Also, many students miss out on education deductions. Whoever pays the student’s tuition (including themselves) can claim certain education-related deductions including those for tuition and fees.

Lastly, some students fail to account for dual state income. If you live in one state, attend school in another, and work in both, you will have to account for the income (and taxes paid) from both states. For example, a student may live in Wisconsin but attend college at the University of Illinois at Urbana-Champaign. Since she is a resident of Wisconsin, she will have to claim all of her income there, including the income from Illinois. However, she will get a credit for taxes paid on income in Illinois.

Written by Cindy Garcia, Financial Wellness Peer Educator, University of Illinois Extension

Why should I negotiate?

One of the hardest parts of being on the job market is negotiating for yourself once you have an offer. The expectation is to feel grateful no matter what compensation you are offered, but the truth of the circumstances is that this feeling only helps the employer. While negotiating can be terrifying for some people, the importance in negotiating effectively rests in what is to be gained, or lost. There is a lot at stake!

Employers expect negotiation as part of the hiring process. Your ability to communicate thoughtfully and collaboratively in the negotiation demonstrates that you will be able to take this approach with your colleagues and clients. Negotiating can also be seen as a respectable and admirable quality when done correctly.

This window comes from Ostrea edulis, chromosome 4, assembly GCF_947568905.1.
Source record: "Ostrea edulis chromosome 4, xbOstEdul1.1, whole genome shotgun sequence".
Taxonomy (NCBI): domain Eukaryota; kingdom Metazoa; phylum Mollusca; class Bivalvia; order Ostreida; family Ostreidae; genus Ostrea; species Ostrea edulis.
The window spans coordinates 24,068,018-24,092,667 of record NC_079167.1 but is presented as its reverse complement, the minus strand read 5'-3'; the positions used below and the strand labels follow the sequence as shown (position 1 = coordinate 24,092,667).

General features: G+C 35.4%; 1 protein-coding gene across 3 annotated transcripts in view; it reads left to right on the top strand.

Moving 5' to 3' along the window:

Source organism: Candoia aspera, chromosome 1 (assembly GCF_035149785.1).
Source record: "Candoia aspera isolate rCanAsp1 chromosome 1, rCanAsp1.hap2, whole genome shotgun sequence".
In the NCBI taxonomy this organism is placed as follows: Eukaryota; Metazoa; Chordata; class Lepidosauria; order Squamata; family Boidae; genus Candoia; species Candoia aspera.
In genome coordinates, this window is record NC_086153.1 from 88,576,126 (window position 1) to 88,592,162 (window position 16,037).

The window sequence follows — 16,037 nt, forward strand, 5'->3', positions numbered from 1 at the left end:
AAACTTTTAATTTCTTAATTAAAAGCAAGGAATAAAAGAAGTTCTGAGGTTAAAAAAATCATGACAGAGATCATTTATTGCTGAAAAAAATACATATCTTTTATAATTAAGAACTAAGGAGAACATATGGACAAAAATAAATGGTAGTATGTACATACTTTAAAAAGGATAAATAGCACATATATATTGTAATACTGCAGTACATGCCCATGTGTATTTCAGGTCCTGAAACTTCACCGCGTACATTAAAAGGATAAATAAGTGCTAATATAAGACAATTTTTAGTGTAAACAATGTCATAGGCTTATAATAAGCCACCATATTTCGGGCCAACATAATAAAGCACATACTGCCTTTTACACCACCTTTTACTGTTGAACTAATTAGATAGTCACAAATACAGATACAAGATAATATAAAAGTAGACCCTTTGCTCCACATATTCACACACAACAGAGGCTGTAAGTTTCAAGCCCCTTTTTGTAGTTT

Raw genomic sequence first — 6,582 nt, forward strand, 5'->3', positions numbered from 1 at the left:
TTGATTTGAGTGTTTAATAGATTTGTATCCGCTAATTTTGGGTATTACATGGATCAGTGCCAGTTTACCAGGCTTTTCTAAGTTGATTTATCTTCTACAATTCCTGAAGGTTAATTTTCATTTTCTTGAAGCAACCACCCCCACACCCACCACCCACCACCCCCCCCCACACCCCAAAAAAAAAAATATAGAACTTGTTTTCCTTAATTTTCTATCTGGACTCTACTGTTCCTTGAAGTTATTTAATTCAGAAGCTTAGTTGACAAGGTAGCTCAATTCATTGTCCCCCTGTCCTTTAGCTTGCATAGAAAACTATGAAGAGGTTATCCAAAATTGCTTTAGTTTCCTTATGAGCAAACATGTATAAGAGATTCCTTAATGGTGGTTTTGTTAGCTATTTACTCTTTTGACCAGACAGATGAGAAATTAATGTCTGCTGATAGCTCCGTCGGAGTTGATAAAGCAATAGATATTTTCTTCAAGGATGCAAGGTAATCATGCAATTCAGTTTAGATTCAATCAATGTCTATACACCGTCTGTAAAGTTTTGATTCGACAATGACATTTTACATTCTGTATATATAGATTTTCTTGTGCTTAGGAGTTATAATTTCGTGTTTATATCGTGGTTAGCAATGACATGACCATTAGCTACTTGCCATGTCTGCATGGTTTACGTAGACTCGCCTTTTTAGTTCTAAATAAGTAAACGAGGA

The primary point for most people is the value of their monetary compensation. Salary negotiation has both immediate and long-term benefits. Consider that a two to four percent increase in your initial salary can translate to over one million dollars of earnings over your lifetime. That amount could send your child to Harvard four times over. While the amount may not seem like much at first, remember that subsequent raises will be based off your current salary, and if you decide to leave your job, you can gain leverage on your next salary as well.

While salary is important, you must also consider the entire package within the offer. Does it give you financial support for continuing education, insurance, paid time off, gym memberships, childcare, travel stipends, moving expenses, and help locating housing? These additional benefits can dramatically increase the value of your job offer, and must be assessed correctly when estimating your total compensation. Just remember this: You have more leverage at the time of the offer than at any other point in the job search. Take this opportunity to ask for the things that will make you a productive, satisfied employee. If you don’t, you may really lose out in the end.

Written by Kyle Carmack, Graduate College Career Development Office

How can I find employment on campus?

Looking for Jobs on Campus

There are a number of campus job boards available to students looking for employment on campus. Don’t assume that positions only open before the start of the semester – check back for new postings throughout the year.

  • Student Financial Aid Virtual Job Board: This job board is intended to assist University of Illinois students in finding part time employment to help them in meeting their needs while pursuing an education at this University.
  • Assistantship Clearinghouse, Graduate College: The Graduate College Assistantship Clearinghouse lists assistantships that are available to graduate students on the Urbana campus.
  • Research Park Job Board: Employers at the Research park are looking for undergraduate and graduate students to hold internships and part-time employment during the summer and academic year.

Also, reach out to professors and advisors who may have paid research or teaching opportunities. Creativity and initiative can reveal opportunities that you may not have considered!